Natural Selection Image Map

Galapagos Islands - Nature's Laboratory

Galapagos Islands
Age of the Earth
Evidence for Natural Selection
Radioactive Dating
Fossils

The Galapagos islands, a group of about 21 islands, are located about 900 km off the cost of Ecuador. Charles Darwin studied the plants and animals in these islands in 1835. What Darwin saw was a dazzling array of niches and hundreds of species that showed special adaptations for their niche. He studied his notes and drawings for some 25 years before finally publishing his classic book, The Origin of Species.

Satellite view of a volcano on one of the Galapagos Islands. Photo from NASA

Darwin described many niches and their species. Among his most famous objects of study were "Darwin's finches." These were 13 different species of finches found on only one of the islands   that had very specialized beaks that corresponded to the requirements of the food they ate. For example, one species had a large parrot-like beak for cracking seeds.  Another had a delicate beak used to grasp insects. Another had a plier-like beak used to hold twigs in order to probe trees for termites and other wood-boring insects. Clearly, a bird of a given species would have trouble getting enough food if it had the wrong kind of bill for the food it preferred to eat. Observations like this led Darwin to develop his theory of natural selection.

You can learn about the different plants and animals on Galapagos today by clicking here. Research still goes on in these islands. Click here.

Darwin's ideas have gained strength over the subsequent decades of scientific research. Since then, all  that we have learned about geology, genetics, and comparative anatomy and physiology in plants and animals has only served to add further weight to the logic of Darwin's insights.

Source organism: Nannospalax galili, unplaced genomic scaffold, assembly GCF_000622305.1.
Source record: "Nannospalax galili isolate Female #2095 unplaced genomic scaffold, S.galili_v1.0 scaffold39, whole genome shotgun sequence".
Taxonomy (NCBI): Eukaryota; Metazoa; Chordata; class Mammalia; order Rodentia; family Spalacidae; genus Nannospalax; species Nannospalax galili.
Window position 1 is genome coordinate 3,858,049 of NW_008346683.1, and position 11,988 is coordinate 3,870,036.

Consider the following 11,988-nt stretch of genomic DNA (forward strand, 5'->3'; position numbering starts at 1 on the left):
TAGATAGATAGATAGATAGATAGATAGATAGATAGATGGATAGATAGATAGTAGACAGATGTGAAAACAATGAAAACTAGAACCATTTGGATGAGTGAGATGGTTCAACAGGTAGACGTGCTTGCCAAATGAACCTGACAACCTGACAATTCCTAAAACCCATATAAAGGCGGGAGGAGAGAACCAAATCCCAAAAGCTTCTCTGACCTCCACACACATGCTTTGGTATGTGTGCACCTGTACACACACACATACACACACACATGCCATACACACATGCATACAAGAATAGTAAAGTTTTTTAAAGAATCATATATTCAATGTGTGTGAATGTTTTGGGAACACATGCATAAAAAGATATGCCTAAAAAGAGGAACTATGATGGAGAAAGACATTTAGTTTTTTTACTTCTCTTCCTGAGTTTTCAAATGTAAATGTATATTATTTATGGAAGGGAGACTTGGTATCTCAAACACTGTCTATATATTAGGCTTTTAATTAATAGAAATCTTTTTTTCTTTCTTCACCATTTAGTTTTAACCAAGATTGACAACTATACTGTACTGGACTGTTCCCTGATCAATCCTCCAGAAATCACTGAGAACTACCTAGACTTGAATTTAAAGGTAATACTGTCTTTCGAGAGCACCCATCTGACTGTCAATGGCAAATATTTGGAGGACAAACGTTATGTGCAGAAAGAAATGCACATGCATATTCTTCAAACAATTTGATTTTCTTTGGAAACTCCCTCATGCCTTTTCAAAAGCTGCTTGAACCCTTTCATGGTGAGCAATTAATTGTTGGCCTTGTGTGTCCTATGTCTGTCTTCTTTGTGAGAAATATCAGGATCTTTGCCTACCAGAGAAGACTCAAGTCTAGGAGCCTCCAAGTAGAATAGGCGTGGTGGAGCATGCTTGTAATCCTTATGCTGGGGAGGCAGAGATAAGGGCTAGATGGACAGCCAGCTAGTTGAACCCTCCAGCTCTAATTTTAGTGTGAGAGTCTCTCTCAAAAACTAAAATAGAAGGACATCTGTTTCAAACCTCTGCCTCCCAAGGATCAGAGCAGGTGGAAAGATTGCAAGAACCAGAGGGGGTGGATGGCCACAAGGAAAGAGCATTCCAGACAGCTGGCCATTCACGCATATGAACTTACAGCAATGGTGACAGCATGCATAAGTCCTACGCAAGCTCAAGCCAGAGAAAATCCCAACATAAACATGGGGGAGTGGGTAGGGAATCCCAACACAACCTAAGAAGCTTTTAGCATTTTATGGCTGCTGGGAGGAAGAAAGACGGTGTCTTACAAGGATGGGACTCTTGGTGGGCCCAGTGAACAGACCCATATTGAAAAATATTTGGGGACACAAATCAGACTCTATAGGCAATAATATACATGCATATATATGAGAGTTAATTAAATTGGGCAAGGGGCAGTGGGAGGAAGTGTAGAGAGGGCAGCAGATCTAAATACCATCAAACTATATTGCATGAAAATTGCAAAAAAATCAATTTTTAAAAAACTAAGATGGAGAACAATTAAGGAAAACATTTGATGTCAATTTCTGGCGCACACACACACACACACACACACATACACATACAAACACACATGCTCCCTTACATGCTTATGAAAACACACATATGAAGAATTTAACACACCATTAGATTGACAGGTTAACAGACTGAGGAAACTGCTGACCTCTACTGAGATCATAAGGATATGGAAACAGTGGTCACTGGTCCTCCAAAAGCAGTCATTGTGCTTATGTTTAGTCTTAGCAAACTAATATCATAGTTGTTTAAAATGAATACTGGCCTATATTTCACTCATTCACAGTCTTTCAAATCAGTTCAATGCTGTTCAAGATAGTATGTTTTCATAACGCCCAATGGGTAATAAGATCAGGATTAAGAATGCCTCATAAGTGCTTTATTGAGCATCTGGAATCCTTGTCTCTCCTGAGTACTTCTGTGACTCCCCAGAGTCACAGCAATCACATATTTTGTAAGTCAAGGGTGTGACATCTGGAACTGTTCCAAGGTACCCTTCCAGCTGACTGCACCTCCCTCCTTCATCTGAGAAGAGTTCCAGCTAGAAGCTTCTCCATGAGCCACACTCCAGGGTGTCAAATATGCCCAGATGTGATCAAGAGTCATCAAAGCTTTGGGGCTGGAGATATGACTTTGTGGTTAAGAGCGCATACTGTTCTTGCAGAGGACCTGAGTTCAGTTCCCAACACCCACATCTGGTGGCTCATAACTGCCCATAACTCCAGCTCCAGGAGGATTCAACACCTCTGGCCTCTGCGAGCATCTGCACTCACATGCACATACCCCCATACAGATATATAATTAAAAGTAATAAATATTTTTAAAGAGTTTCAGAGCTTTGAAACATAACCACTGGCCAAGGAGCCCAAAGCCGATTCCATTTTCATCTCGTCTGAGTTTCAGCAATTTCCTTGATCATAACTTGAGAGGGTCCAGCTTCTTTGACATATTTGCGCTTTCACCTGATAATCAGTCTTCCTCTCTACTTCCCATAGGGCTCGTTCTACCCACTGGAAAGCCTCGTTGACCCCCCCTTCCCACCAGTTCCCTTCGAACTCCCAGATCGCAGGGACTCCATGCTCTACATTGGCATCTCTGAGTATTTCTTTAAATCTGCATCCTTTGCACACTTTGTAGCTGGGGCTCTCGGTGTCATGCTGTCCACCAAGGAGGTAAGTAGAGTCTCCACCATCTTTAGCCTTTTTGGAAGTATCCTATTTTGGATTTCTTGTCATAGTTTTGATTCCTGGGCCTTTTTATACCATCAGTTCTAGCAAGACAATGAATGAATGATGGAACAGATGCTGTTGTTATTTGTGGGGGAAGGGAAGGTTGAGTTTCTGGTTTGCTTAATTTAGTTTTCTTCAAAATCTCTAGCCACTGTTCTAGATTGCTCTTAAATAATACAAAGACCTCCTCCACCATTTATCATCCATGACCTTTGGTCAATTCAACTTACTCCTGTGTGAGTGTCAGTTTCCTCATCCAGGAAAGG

How Scientists Know The Earth Is Billions of Years Old

Scientists say 
"seeing is believing."

Non-scientists say
"believing is seeing."

Most scientists believe that  the earth is about 4 billion years old, and that the universe is much older than that.

Clearly, it would take a VERY long time for natural selection forces to favor emergence of species that are fitted for the kind of environment they live in. The evidence for the age of the earth includes:

  • The earth originally had only one continent that broke apart letting the pieces drift away from each other to create today's continents (notice for example how Africa seems to fit into South America).  This notion is supported by matching radioactivity, magnetic fields, minerals, and rock formations in the pieces of continents. Given the rate at which continents move today, all this would take millions of years to occur. 

  • Deposits of fossils from different life forms appear in geological sediments and earth layers that would take millions of years to form from erosion and deposits of dust. Fossils are formed from sediments in  lakes and marshes. Successive layers containing different fossils accumulate over thousands of years. Later, erosion can scrape or carve canyons to reveal the layers. Remains of ancient human species are found deep in layers of Olduvai Gorge in Africa. Radioactive dating indicates that these layers are many millions of years old.

  • Radioactive dating (see next page) shows numerous extinct plants and animals that lived millions of years ago. Fossils of these life forms indicate that they became extinct at different times, separated by millions of years. 

  • Numerous transitional forms of life have been found among fossils. Examples: lung-breathing fishes with primitive forelimbs, extinct whales with hind limbs, bird-like dinosaurs, humanoid skulls with smaller brain capacity than today's humans.

The Ichthyosaur

An artist's depiction of the dolphin-like dinosaur, Ichthyosaurus.  This fish-lizard fed on fish and cephalopods.  It was mammal-like in that it gave birth to live young.

  • Transitional forms are not an absolute requirement. Mutations in a few key genes can produce dramatic changes in life form in one generation. See our Story Time for the Populations unit.

 

 

 

 

Introduction | Why It Matters | How We Find Out | What We Know | Story Time
Common Hazards | Activities | Self-Study Game | Teachers Pages | Standards (TEKS)


Peer Curriculum | Ecosystems Home Page | Communication Exercises
Copyright 2001-2003
Web Site Privacy Statement